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WEEK 3

DAY 15: Tuesday July 2, 1996
Glasgow, MT to Poplar, MT (73 miles)

Another day of headwinds and temperatures over 100 degrees. We were hoping to sail quickly across the plains and are quite disappointed. Of course, my first thought is that we'll never get to Ocean City in time to vacation with the family. It's hard to keep enough liquids in us; just like in Colorado last Summer. I can't stand to drink warm or hot water, so I have begun buying bottled water when we stop and forcing myself to drink it while it's cold. Many towns have water that tastes horrible!

We stopped in Wolf Point to get spare tires and to remove the drumbrake. Dave will add more about that later. While he was working on the bike, I laid in the backyard and enjoyed the clouds, wind chimes, songbirds, and even a rainbow when there wasn't a drop of moisture anywhere. Lots of hymns come to mind.."This Is My Father's World.." We planned to stay in Poplar because Colbertson was too far, but along the way two people told us it wasn't a very safe place, that it is known as "Stab City" due to the violence. But they said if we didn't camp or go to the bars we'd be okay. The people we met in Poplar were the same friendly type we've become accustomed to. We conversed over dinner with the ex-mayor and a farmer. They helped us get motel reservations for the next two nights.

AL'S BIKE SHOP TURNED OUT TO BE A FRIENDLY RETIRED MAN RUNNING A ONE ROOM SHOP IN HIS BASEMENT. HE'S BEEN DOING THIS FOR 60 YEARS..HE HAD TO ORDER IN TO KEEP HIS TEN CHILDREN PROVIDED WITH BICYCLES. HE SOLD US TWO TIRES FOR $7 EACH AND ALSO HELPED ME TAKE OFF THE DRUM BRAKE. SINCE WE DIDN'T HAVE THE SPECIAL TOOL, WE HAD TO JURY RIG A TOOL..SOMETHING I THINK HE HAS DONE MANY TIMES BEFORE. AL WAS MARRIED FOR MORE THAN 50 YEARS, BUT HIS WIFE DIED 11 YEARS AGO AFTER RECEIVING A HEART TRANSPLANT IN 1982. I THINK AL TAKES CARE OF THE NEIGHBORHOOD KIDS' BIKES AND THE NEIGHBORS TAKE CARE OF HIM. ONE LADY STOPPED TO CHECK ON WHAT HE HAD FOR SUPPER.

ONE BANK THERMOMETER READ 102 DEGREES WHILE THE ONE ACROSS THE STREET READ 112. I THINK THE 112 WAS THE ACCURATE ONE.

DAY 16: Wednesday July 3, 1996
Poplar, MT to Williston, ND (79 miles)

See yesterday, except worse (because in addition to 100 degree temperatures and head/crosswinds all day, we had many hills and bad roads). It took every ounce of determination for me to keep going. I kept telling myself, "I can do this; it doesn't have to be fun." Of course, what alternative is there? Sit down on the side of the road in the Montana/North Dakota desert in the blazing sun and refuse to go on?

I did today on three hours sleep; must have been the caffeine from yesterday's 6 p.m. Coca Cola. We lost an hour upon entering North Dakota, moving into the Central Time Zone. My knees are really hurting, just general pain, and I have some very sunburned sections of leg and back. Coming down one hill, I saw an enormous bison standing alone on a far hillside; there were no others in sight anywhere. Took a picture for Kelly, of course. Had a wonderful fresh fruit plate--luscious strawberries, delicious cantaloupe.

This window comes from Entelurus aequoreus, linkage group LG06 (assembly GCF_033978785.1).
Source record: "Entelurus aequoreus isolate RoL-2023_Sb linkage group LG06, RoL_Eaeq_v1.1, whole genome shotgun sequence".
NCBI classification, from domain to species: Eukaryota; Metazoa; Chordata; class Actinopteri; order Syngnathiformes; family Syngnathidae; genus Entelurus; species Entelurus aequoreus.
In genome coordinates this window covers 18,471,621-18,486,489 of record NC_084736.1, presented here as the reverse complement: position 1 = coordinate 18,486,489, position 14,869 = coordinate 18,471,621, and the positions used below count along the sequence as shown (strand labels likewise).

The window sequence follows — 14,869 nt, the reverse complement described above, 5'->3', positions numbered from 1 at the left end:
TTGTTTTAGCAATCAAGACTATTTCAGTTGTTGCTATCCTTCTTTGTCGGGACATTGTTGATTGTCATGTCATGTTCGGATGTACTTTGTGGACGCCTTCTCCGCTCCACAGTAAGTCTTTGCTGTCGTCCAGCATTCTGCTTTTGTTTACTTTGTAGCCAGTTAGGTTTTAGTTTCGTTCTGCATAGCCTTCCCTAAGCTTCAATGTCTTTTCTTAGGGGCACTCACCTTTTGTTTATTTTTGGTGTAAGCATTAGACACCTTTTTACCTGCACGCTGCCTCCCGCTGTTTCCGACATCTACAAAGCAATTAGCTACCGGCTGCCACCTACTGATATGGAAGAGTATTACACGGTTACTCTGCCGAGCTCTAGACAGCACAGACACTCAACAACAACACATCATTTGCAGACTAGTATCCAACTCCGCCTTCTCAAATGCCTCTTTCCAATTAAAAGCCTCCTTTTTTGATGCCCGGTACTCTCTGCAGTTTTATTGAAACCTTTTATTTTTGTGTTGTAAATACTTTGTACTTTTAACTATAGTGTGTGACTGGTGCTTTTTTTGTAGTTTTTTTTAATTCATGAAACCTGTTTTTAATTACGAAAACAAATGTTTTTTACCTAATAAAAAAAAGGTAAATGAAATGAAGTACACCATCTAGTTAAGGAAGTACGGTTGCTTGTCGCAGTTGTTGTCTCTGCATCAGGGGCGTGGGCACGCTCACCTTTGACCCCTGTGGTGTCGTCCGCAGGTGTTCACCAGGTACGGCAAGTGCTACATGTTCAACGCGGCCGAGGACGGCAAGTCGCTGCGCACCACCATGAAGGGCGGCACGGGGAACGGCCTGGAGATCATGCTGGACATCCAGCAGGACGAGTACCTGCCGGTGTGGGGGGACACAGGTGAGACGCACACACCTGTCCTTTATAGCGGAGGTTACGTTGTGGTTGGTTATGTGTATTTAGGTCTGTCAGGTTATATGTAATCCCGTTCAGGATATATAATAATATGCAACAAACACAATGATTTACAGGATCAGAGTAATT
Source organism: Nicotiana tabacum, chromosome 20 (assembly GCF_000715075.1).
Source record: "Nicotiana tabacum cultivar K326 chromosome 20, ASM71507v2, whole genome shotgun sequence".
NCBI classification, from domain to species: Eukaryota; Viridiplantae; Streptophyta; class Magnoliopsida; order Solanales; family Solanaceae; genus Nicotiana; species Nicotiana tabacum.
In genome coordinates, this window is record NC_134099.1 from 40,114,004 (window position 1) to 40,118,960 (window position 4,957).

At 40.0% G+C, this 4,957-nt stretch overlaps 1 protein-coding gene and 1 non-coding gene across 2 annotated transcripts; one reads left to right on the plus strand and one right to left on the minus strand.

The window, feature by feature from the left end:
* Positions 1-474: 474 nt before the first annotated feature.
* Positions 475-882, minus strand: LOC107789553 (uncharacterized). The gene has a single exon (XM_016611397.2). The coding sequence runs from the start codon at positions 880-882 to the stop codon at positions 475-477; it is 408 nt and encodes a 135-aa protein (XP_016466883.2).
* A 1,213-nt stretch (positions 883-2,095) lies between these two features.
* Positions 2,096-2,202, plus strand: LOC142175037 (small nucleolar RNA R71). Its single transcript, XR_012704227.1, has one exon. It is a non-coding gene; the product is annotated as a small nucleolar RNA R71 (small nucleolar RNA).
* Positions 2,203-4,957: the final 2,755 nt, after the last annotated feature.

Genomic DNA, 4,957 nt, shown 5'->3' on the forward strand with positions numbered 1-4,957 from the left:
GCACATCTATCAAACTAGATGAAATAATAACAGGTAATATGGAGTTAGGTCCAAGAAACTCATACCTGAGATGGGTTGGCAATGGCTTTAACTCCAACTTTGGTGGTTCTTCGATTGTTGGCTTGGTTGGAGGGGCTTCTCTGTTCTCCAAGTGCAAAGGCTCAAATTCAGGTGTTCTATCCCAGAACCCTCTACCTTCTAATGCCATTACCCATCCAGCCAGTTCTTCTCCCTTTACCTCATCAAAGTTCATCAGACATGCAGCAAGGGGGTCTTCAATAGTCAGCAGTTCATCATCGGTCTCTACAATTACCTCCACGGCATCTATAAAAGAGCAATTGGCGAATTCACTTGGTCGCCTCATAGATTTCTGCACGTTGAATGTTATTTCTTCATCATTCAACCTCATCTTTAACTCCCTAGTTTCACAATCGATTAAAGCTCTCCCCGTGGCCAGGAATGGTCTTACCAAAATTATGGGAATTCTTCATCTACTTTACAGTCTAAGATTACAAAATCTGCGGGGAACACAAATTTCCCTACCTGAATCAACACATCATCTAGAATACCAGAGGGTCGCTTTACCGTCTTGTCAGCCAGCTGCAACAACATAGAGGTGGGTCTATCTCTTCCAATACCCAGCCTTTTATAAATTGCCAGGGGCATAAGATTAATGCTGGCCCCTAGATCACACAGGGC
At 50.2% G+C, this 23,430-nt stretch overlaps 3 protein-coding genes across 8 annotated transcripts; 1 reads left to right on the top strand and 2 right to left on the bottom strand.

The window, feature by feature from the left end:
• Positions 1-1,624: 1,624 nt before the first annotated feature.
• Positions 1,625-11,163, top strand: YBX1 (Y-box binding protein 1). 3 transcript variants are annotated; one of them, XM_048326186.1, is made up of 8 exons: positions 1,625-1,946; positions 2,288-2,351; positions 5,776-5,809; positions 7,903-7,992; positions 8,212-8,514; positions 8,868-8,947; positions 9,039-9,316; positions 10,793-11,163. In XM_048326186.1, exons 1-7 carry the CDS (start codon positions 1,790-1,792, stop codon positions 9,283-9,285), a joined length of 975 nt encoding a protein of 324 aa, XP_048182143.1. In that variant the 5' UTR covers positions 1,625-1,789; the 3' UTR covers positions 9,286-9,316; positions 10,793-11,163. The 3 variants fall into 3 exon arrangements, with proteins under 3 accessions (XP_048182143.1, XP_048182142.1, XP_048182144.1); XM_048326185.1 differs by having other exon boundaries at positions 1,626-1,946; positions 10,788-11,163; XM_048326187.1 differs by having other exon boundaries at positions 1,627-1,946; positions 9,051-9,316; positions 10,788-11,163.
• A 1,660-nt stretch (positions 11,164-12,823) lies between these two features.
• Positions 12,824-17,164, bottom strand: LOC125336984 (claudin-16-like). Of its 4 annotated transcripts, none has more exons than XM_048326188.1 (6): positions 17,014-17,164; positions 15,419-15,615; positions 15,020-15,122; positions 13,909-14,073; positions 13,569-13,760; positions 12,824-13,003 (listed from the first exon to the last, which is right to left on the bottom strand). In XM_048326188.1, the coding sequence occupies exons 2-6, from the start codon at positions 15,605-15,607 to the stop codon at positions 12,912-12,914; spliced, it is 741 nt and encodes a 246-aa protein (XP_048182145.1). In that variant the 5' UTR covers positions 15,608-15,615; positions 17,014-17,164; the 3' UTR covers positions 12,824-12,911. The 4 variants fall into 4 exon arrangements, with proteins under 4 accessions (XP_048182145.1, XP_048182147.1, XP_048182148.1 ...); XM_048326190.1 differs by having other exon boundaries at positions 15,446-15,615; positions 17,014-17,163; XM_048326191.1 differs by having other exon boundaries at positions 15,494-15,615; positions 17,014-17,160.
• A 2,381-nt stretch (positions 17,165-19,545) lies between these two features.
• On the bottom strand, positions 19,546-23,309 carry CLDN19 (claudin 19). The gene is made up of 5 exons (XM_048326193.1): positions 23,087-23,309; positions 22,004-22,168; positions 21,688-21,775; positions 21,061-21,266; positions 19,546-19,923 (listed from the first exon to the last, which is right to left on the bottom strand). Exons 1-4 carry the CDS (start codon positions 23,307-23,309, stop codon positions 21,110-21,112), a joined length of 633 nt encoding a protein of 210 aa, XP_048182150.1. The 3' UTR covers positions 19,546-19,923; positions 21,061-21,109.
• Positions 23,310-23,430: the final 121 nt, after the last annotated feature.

DAY 17: Thursday July 4, 1996
Williston, ND to Parshall, ND (93 miles)

Shall I describe a day in hell? Even worse winds than yesterday, hill after hill after hill, another ruined tire, and a 50-mile stretch with absolutely no services, not even a bush to go behind! However, since I've decided to focus only on the positive aspects of this journey, we were blessed with cloud cover the entire day, no bugs, and a very kindly farm lady who let us fill our water bottles from her well. The woman acted like it was an everyday occurrence. Even her "guard" dog rolled over for a belly scratch on the front porch. She seemed like an angel to us. I doubt that Dave could have gone much further without water. Also, we had a wonderful lunch at a marina...homemade vegetable soup and Saskatoon berry/rhubarb pie! Mmmm. Made me think of Mom.

Very fatiguing day; now I know what Mom was referring to when she talked about the "prairie wind". We saw lots of prairie roses today. Dave reminded me of a quote (he thinks from Winston Churchill) yesterday that I had to keep repeating today: "What doesn't kill you makes you stronger." We saw another buffalo in a farmyard---buffalo burgers. Parshall is the prettiest prairie town we've seen so far-green trees! North Dakota is not as desolate as eastern Montana, many more farms along the route. Undulating hills of the Drift Prairie.

THE HEADWINDS WERE BRUTAL TODAY, 25-35 MPH. THE TANDEM WAS HARD TO HANDLE WHEN THE WINDS WOULD SHIFT AND CATCH THE PANNIERS. WE WERE FREQUENTLY FORCED TO PUSH THE BIKE AS WE BECAME MORE FATIGUED. RHONA WAS SOMETIMES UNABLE TO PUSH THE BIKE BY HERSELF BECAUSE OF THE STRONG WINDS. AT ONE POINT WHILE FOLLOWING HER UP THE ROAD I NOTICED THE REAR TIRE (PERFORMANCE GT-K) TIRE HAD WORN A HOLE THROUGH AND THE KEVLAR FIBERS WERE PUSHING OUT OF THE TREAD. I WAS SHOCKED BY PREMATURE FAILURE SINCE THE TIRE HAD ONLY ABOUT 300 MILES ON IT. WE HAD TO CHANGE THE TIRE ALONG THE ROAD, NEAR THE TOP OF A HILL, WHILE A THUNDERSTORM APPROACHED. IT WAS A VERY DISCOURAGING DAY. OUR RESPONSE WAS TO JUST KEEP GOING, EVEN IF GOING MEANT WALKING AT 3 MPH.

DAY 18: Friday July 5, 1996
Parshall, ND to Minot, ND (64 miles)

It's amazing the things stokers will do to prevent boredom! I've invented license plate games which are too embarrassing to describe, I can recite the alphabet as quickly backwards as forwards, and I rewrote the lyrics to "This Land is Your Land."
      As we were biking that hilly byway,
      I saw above me the windy skyway;
      I saw before me that endless highway,
      This land is going to kill us both.

Yesterday a man in a decrepit car inched along the highway with us an serenaded us with a "Bicycle Built for Two" through the passenger side front window!

The wind teased us by blowing in our direction for 15 miles then abruptly changed and became a head/cross wind for most of the day. We had another flat tire just outside Minot, where we were going to a bike shop to purchase two new tires. So we spent a boring hour and a half hour in a bike shop (reminded me of my childhood in fabric stores). WE SPENT A QUICK FASCINATING HOUR AND A HALF IN A BIKE SHOP WHILE THEY REPLACED THE FRONT DERAILLEUR (REMINDED ME OF MY CHILDHOOD IN TOY STORES).

I've decided there are four categories of pain of the rear end. First is the bone pain, where the actual pelvic bones hurt. Then you have the soft tissue pain, which is self-explanatory. Next there is nerve pain, when you're sitting on a nerve that shoots pain up through your lower back and it extends down to your knee. Finally there is the "sitting-on-a-saddle sore (pimple)" pain, also self-explanatory. Oh, yes, I forgot the regular old pain-in-the a __ which is how you view the captain when you're flying down hill too fast or swerving in and out of traffic!